Harrison Farm

for now, the only thing we're growing on this farm is kids - not the goat variety

Month: March 2013 (page 1 of 2)

Book Report: The Adventures of Hans Sterk

This book was published in 1869 by Alfred W. Drayson as a compiling of all the information found about Hans Sterk, a young Dutchman living the wild areas of South Africa in 1835.

He and the other Dutch in South Africa (known as Boers) were primarily elephant hunters in the tribe-inhabited wilderness. There were many battles with the local tribes and a lot of violence; the book reads like a fiction story.

The details are not very well filled in by the author. There seems to be some stretching to the limit of what would be considered possible for a non-fiction book, and there were some important points that were not explained satisfactorily. For the most part though, I enjoyed reading it, and I think it gives an accurate presentation of what things were really like in South Africa around that time.

What happened to the Boers? The British invaded their nation (the Orange Free State) in 1889 because they wanted to expand their reign (like all empires do) and because there was a huge diamond deposit on Boer territory. The Boers were either sent overseas as prisoners or put in concentration camps.

Lacto-Fermented Carrots

We've always eaten a lot of carrots. I mostly served them raw, because they're good for you, my family likes them that way, and they're quick and easy. Everyone preferred the sweeter baby carrots, but I seldom purchased those. Mostly we ate the bigger, more bitter carrots.

Upon coming to Chile, we we've been amazed at the sweetness of the regular carrots. Even the huge carrots are really sweet. So, we've been eating a LOT of carrots!

A few weeks ago, I got a large mesh bag full of carrots at La Vega. The contents of the mesh bag completely filled two wal-mart sized bags. It was a lot of carrots. I didn't have room in my fridge for them all. Indeed, I only had room for two gallon-sized ziplocks full. The rest sat on the loggia (laundry room) floor, and we started eating carrots at practically every meal. After about a few days, it hit me: I could lacto-ferment these!

I had made carrot relish before with grated carrots. But I really didn't want to grate all those carrots! I did some digging and found that I could lacto-ferment carrot sticks -- the fermentation process would just take longer (about a week.)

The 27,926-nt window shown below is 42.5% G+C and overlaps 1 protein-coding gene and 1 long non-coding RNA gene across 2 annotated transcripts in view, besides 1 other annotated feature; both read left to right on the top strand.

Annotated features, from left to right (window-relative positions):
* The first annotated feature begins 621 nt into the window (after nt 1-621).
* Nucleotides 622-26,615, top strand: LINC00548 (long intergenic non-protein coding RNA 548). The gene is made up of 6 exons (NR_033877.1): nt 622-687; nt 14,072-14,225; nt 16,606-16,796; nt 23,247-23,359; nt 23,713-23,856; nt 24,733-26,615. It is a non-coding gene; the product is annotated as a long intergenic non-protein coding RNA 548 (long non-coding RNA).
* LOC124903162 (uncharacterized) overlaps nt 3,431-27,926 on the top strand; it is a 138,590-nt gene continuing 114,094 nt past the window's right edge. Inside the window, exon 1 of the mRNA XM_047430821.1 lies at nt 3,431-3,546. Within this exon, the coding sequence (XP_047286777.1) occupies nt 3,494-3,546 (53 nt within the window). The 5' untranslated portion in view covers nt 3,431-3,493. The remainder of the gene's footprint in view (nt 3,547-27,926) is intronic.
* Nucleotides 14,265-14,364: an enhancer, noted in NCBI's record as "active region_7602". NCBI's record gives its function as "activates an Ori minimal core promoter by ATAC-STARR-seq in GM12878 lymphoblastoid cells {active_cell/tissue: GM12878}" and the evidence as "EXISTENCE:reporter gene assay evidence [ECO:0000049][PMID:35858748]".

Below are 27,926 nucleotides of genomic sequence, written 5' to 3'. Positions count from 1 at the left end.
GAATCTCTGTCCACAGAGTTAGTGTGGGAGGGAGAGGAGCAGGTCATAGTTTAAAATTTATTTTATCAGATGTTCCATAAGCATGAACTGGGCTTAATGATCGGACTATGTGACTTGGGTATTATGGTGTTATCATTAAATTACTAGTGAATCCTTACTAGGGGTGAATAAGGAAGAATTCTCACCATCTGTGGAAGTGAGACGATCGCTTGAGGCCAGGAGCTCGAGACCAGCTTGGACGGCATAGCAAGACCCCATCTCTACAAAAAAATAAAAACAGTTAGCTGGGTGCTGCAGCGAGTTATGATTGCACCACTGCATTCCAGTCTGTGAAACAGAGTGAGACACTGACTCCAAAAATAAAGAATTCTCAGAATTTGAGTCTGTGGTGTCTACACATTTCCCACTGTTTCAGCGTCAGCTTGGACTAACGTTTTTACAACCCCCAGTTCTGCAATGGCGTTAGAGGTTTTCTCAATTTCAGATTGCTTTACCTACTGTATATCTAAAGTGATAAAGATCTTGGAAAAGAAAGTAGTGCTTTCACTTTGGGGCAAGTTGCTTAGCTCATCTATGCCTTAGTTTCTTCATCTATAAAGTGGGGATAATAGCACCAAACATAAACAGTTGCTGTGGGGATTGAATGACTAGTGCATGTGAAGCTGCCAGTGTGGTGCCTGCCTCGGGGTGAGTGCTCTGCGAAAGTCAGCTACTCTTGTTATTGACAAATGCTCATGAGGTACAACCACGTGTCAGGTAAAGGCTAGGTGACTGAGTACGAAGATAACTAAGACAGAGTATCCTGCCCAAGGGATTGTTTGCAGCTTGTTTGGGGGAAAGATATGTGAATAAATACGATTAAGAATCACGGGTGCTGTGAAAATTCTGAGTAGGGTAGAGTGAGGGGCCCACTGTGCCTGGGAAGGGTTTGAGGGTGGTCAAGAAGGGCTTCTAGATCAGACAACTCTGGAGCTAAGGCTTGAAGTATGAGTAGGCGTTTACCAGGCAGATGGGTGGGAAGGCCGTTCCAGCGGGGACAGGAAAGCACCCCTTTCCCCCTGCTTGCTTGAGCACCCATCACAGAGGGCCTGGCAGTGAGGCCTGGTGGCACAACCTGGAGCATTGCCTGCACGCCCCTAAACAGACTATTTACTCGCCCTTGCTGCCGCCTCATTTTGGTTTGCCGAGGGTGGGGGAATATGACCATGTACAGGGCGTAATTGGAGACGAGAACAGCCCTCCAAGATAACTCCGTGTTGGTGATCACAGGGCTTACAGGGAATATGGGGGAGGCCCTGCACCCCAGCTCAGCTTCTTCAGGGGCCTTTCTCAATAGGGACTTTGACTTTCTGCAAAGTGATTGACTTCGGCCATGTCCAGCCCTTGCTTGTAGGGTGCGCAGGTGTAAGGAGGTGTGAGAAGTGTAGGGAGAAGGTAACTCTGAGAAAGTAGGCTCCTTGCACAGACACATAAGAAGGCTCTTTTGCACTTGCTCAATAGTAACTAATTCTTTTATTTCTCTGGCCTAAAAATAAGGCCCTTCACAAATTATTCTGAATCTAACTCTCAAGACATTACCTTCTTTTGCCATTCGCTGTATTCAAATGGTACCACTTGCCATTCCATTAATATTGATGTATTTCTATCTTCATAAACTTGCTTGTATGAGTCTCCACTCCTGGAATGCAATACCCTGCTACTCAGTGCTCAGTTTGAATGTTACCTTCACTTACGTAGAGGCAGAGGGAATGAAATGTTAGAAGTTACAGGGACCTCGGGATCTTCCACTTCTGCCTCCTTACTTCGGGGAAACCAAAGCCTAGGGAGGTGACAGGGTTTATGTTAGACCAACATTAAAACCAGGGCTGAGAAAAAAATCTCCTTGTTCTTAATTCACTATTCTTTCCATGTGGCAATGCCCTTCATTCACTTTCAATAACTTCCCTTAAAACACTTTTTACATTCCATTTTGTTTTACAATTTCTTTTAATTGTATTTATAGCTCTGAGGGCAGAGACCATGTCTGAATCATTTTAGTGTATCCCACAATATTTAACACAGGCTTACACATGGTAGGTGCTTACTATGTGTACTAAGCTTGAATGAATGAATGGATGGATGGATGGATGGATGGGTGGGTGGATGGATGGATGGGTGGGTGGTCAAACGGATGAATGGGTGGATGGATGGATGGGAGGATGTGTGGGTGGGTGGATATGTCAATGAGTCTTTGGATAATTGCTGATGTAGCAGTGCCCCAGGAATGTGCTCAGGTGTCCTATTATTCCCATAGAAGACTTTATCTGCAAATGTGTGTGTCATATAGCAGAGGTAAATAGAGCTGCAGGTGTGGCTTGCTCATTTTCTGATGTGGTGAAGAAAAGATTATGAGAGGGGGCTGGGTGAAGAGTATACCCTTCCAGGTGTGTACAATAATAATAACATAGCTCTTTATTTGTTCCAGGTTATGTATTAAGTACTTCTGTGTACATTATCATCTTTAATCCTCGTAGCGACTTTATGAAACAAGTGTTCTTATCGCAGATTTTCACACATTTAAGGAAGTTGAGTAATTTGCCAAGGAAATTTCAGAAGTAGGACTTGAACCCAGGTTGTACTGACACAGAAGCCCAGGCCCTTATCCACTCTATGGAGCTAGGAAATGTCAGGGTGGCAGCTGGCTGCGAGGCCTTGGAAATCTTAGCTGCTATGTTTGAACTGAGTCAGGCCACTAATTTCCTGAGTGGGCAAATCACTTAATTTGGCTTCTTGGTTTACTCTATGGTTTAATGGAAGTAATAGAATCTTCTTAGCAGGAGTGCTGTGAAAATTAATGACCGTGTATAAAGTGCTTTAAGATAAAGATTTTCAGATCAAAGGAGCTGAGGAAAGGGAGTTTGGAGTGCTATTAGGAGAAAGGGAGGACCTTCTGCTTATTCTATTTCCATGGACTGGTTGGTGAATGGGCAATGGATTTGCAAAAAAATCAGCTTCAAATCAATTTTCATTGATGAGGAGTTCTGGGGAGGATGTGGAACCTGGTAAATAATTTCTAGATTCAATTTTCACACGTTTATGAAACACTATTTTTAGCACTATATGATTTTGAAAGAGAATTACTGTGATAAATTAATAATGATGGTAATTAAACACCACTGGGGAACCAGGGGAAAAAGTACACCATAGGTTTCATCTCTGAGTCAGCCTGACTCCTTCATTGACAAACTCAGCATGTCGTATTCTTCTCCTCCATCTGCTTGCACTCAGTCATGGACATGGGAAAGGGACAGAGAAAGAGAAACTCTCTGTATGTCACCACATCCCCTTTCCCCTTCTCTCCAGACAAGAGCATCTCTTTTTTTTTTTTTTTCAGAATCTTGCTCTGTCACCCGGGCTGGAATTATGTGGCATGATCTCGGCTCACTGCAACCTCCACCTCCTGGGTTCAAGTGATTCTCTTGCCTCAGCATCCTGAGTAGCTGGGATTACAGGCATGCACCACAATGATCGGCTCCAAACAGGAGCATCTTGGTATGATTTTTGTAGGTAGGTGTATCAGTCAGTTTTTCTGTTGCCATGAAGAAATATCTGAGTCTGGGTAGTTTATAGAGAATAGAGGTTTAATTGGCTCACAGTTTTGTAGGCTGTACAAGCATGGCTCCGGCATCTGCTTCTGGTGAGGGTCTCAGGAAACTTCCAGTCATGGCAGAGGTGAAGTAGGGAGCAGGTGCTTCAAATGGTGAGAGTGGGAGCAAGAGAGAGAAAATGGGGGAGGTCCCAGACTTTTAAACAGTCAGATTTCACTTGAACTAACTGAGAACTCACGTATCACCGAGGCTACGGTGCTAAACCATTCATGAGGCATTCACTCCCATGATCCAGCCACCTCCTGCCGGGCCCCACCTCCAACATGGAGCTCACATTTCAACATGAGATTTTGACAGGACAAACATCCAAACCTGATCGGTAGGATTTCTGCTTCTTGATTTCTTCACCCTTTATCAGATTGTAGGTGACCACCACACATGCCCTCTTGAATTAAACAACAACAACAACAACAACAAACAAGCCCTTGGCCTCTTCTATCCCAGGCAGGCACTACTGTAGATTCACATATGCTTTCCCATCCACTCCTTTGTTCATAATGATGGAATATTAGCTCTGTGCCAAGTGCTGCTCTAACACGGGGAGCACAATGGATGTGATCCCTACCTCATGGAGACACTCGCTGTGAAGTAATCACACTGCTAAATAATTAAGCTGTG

I processed 3 jars full, and they were a big hit. So last week, we made more. I experimented with two types: Garlic and Honey Cinnamon.

For both types, I...

Cut carrots into sticks, like I normally would, fit for munching on at the table, except I cut them the same length so that I could pack two layers tightly into jars.

For the Garlic Carrots, add to the jar...

2 cloves garlic, minced

about 1 Tbsp salt for a quart-sized jar

water to cover the carrots

For the Honey Cinnamon Carrots, add to the jar...

1/4 cup of honey, dissolved in 1 cup of water

1 cinnamon stick (pack the carrots around it); another time I used powdered cinnamon

about 1 Tbsp salt for a quart-sized jar

add enough water to cover the carrots

As with all lacto-fermented products, it's a good idea to leave about 1 inch of air space at the top of the jar. I didn't leave quite that much and so "burped" the jars every couple of days during the fermenting process.

Brita Filter

The drinking water here in Santiago, Chile comes from the Andes mountains. The water is hard with a high mineral content. When we wash eating utensils, if spoons are left laying flat to dry, cup up, there will be an opaque white film in the cup of the spoon when it dries.

Shortly after arriving here, we learned from some other gringos that kidney stones are common here among gringos. Our bodies are not accustomed to handling the high mineral content of the water. So, we consider the Brita filter a necessity for us here. So far, we haven't had any problems. It seems to be serving us well.

Cab versus Bus Driver

A couple of weeks ago, Marathon and I were heading into Centro. We caught an already full bus on a busy street. We didn't have time to get situated before the bus started rolling again, which is not unusual. But before we could get a good hold of a handle or pole, the driver slammed on his brakes. Marathon and I lurched backward, reaching for a pole to keep us from falling down. My upper left arm hit something hard -- I think it was the electronic card swiper/reader -- and left a bruise. At the time of the quick braking, we were facing the back of the bus, so we we didn't see it coming and didn't know what had happened.

We got our balance, and found a more secure place facing forward, when we noticed someone exiting the front of bus. This was unusual because we were stopped behind a line of cars for a red light. And generally you exit from the middle of the bus and only enter from the front. Then we realized that it was our bus driver who had gotten off. As in, no one was behind the wheel!